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COVID cases continue to decline in Washoe County

By Bob Conrad

Washoe County health officials today said good news continues as COVID-19 cases continue to decline. July of 2021 is the last time the region saw the same number of COVID-19 cases it has today.

There are just 27 patients with confirmed or suspected COVID-19 cases in hospitals right now, said Kevin Dick, district health officer. 

“That’s one of the lowest figures we’ve seen in a long time. We’re hoping we continue with the decrease in cases,” Dick said.

However, hospital capacities continue to be strained because of staffing shortages. 

That’s causing an 87% occupancy of staffed beds, Dick added, slightly higher than was reported last week despite fewer total COVID patients. 

At-home test kits are also now widely available, so people do not necessarily need to go to the Livestock Events Center. 

“We really encourage people to have those on hand,” Dick said.

Vaccines continue to be recommended if people want to avoid hospitalization and death from the coronavirus disease.

The unvaccinated “are 42 times more likely to die” from COVID-19, Dick said, citing Centers for Disease Control and Prevention (CDC) numbers from December.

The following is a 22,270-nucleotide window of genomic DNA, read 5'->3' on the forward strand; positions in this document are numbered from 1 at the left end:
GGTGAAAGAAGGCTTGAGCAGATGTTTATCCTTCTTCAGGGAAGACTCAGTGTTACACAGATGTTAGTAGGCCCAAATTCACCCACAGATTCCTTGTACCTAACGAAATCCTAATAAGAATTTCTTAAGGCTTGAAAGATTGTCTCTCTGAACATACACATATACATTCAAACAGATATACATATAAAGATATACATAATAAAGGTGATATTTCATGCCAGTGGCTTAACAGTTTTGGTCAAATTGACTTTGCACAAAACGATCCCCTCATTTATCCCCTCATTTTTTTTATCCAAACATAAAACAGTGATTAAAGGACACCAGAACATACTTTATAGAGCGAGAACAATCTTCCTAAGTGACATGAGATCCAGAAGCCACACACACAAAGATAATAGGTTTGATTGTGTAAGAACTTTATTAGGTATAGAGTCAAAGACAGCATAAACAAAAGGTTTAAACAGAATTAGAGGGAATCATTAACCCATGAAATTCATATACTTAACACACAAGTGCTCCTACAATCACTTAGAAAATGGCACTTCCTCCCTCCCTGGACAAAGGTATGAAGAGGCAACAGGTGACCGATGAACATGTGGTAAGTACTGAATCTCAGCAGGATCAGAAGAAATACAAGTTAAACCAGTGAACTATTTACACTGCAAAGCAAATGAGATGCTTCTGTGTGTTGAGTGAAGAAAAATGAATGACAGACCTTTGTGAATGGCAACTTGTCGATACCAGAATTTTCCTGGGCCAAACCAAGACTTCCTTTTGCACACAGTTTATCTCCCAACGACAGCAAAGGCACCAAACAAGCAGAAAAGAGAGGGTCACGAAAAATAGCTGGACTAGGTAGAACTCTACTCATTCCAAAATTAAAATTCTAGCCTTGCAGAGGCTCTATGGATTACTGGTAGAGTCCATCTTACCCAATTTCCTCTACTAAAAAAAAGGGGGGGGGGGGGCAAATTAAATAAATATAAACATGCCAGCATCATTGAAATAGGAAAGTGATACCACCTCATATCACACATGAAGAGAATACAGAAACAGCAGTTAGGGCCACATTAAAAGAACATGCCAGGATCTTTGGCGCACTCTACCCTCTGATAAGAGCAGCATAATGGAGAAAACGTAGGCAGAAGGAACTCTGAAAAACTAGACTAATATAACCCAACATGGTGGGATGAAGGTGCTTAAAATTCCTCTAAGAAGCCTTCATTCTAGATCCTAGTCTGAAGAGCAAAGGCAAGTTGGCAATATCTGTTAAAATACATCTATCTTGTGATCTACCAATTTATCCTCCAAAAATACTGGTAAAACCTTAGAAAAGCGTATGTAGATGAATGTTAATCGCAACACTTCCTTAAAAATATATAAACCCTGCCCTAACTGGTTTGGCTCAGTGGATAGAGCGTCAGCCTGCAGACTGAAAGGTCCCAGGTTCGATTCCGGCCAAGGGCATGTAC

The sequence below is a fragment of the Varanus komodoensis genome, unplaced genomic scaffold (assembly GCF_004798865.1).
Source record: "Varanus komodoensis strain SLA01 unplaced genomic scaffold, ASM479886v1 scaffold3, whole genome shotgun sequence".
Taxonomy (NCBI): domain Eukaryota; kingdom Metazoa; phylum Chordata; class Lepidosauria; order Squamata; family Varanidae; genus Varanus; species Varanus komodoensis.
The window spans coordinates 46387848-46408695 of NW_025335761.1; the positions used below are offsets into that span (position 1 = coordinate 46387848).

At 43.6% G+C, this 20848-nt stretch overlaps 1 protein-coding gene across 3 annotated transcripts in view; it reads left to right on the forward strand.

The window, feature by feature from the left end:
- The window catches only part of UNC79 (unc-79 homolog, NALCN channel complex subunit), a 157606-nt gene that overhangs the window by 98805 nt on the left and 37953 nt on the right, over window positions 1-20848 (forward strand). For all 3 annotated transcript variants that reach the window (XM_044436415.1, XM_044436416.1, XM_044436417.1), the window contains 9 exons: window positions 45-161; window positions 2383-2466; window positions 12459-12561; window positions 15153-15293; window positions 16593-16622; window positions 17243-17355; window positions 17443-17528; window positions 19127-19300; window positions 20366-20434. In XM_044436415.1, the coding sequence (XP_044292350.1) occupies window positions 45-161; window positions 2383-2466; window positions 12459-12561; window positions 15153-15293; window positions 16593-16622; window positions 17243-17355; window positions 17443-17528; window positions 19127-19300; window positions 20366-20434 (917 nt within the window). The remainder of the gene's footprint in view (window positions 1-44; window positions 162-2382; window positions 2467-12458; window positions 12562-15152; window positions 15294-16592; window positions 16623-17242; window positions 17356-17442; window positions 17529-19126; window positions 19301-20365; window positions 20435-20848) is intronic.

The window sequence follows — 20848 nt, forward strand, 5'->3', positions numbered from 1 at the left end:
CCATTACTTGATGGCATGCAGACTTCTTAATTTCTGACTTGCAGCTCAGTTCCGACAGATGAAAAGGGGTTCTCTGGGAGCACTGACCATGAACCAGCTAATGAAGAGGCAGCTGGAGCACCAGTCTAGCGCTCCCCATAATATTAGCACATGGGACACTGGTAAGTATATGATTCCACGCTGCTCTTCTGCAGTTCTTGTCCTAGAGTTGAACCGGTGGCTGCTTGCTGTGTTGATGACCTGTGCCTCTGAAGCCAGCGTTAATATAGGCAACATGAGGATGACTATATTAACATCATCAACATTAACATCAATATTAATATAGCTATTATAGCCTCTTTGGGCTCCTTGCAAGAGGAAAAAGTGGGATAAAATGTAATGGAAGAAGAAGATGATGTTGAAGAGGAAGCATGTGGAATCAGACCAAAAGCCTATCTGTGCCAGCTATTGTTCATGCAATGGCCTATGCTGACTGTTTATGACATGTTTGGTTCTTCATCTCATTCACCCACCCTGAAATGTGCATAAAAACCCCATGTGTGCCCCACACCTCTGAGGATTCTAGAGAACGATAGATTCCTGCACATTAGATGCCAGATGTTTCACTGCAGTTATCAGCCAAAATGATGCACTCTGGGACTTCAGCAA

Risk meter to change

The decrease of cases means there will be changes to updates by the county and the longstanding risk meter. 

The Truckee Meadows Risk Meter may be phased out or changed to align with what the CDC is reporting for the region.

Dick said the Truckee Meadows Risk Meter was developed prior to COVID vaccines and is not consistent with the CDC’s meter, which has Washoe County in the medium range for the risk of contracting COVID-19. 

The Truckee Meadows Risk Meter, however, has the county in the high range still, which Dick said was due to hospital capacity and the test positivity rate – in addition to a seven-day lag.

“We’re assessing whether we continue to use that, modify it or drop that and continue with the CDC criteria,” he said. 

Media briefings by the Washoe County Health District will now be held every other week, an indication of the region emerging from the pandemic.

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